There’s a growing trend in the United States to let old or underused golf courses revert back to nature. But as Erika Celeste reports from one parcel in Grafton, Ohio, converting 39 hectares of land back to green space is a lot more complicated than just not mowing the fairway.
    Video

    Video West Urges Unity in Libya as Migrant Numbers Soar

    The Italian government says a NATO-led mission aimed at stemming the flow of migrants from Libya to Europe could be up and running by July. There are concerns that the number of migrants could soar as the route through Greece and the Balkans remains blocked. Western powers say the political chaos in Libya is being exploited by people smugglers — and they are pressuring rival groups to come together under the new unity government. VOA's Henry Ridgwell reports.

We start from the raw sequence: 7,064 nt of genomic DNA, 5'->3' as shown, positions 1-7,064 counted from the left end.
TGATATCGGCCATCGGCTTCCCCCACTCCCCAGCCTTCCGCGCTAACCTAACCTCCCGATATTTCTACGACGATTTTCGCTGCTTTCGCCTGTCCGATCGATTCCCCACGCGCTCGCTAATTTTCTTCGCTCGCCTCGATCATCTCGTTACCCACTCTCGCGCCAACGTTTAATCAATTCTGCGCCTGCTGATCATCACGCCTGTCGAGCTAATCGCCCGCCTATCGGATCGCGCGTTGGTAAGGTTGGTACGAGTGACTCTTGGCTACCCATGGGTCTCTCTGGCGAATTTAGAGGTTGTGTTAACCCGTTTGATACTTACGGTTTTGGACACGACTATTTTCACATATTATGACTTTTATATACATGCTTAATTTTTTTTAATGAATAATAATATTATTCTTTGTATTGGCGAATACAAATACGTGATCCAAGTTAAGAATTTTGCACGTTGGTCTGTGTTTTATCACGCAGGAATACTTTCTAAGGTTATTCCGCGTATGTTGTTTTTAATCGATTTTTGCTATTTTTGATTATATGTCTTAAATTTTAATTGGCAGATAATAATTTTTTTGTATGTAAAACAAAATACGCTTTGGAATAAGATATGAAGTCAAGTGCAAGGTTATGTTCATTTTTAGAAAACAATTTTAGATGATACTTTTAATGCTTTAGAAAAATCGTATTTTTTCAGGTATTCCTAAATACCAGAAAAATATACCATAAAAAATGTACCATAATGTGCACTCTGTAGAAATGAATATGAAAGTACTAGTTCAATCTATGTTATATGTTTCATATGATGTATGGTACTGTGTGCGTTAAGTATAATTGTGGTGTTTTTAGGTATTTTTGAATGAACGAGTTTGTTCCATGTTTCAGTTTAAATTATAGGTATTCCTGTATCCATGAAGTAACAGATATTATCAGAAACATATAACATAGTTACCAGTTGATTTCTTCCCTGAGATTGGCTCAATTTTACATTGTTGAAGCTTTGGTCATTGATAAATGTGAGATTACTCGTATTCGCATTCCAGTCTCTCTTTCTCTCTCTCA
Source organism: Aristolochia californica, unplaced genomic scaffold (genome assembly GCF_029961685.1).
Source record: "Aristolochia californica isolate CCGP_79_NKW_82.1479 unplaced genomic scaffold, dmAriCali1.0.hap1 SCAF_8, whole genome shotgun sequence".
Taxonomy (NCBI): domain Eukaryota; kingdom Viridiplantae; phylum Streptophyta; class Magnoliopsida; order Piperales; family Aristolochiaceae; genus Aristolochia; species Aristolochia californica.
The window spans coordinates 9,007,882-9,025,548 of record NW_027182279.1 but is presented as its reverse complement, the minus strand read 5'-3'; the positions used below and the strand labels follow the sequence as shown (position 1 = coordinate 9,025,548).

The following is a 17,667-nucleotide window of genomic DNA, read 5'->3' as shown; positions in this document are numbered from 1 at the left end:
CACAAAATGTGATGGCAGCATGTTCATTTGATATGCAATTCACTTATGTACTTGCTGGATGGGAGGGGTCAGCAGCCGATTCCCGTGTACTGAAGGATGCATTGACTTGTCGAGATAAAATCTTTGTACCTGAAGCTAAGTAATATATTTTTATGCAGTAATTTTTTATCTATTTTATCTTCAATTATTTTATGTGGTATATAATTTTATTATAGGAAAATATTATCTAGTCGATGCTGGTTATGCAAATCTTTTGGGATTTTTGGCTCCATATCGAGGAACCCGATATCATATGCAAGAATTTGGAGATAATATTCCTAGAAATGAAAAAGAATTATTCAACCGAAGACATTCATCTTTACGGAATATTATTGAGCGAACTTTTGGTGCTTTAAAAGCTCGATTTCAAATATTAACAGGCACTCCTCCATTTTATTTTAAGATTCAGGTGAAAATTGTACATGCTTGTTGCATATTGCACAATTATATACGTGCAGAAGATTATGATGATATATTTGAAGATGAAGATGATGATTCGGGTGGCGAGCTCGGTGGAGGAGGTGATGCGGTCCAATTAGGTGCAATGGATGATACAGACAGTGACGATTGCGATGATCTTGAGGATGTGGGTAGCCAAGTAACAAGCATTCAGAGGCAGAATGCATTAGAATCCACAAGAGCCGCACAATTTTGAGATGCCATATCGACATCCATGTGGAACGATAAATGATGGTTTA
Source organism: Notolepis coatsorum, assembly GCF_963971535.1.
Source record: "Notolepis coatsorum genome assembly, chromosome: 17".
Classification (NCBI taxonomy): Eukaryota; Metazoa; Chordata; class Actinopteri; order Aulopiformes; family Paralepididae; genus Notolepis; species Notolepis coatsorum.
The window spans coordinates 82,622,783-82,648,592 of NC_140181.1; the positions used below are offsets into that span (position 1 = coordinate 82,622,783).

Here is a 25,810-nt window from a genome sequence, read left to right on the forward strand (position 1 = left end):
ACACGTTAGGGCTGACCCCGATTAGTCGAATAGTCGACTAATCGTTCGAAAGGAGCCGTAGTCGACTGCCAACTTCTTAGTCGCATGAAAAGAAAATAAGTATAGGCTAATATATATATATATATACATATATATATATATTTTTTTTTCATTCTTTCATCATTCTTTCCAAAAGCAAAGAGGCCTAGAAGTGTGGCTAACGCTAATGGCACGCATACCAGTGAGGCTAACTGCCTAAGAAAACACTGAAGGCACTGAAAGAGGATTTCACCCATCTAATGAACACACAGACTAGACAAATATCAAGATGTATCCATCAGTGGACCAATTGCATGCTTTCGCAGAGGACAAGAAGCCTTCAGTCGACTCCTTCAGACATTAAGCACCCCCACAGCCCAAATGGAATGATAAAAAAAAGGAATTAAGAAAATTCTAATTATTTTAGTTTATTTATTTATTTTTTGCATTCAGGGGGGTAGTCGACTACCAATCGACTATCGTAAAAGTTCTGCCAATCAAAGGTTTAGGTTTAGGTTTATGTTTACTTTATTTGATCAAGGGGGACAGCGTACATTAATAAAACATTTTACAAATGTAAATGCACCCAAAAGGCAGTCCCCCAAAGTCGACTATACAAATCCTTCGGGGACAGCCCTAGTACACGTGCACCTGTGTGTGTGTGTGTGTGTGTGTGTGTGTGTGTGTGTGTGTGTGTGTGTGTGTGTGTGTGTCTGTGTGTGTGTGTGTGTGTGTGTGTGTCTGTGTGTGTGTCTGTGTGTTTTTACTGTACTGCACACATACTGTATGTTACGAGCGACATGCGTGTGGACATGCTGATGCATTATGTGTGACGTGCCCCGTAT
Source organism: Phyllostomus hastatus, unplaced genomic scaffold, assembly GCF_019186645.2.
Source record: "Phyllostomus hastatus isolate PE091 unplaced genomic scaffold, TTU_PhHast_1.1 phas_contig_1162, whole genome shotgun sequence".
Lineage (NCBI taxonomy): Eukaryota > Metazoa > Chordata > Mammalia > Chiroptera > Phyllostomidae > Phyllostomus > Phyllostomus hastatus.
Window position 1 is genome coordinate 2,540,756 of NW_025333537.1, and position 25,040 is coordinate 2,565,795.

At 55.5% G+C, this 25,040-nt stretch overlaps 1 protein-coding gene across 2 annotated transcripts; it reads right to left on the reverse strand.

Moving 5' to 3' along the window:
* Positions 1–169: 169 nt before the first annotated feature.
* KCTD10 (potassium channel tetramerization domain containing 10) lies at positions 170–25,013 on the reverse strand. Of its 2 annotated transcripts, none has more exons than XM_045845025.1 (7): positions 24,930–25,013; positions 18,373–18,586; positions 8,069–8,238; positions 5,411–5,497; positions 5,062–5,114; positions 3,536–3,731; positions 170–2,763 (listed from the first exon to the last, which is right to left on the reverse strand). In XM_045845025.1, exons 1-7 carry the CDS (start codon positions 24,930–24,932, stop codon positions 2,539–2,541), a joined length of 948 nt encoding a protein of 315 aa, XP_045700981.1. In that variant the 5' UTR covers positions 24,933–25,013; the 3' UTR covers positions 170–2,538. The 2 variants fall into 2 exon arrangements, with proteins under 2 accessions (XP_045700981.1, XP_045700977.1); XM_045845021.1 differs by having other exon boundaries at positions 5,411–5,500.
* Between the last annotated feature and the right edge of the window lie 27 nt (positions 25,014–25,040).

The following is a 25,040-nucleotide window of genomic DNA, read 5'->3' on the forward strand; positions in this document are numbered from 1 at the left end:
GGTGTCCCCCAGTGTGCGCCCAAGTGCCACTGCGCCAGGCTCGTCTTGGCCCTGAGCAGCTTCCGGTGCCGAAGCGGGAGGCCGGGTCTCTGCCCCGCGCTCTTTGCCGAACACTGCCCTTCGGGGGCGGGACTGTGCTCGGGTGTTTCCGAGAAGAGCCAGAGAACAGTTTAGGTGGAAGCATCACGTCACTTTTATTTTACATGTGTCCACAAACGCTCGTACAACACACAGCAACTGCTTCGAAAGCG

Video

    Video Russia’s TV Rain Swims Against Tide in Sea of Kremlin Propaganda

    Russia’s media freedoms have been gradually eroded under President Vladimir Putin as his government has increased state ownership, influence, and restrictions on critical reporting. Television, where most Russians get their news, has been the main target and is now almost completely state controlled. But in the Russian capital, TV Rain stands out as an island in a sea of Kremlin propaganda.

    Special Report

    Adrift The Invisible African Diaspora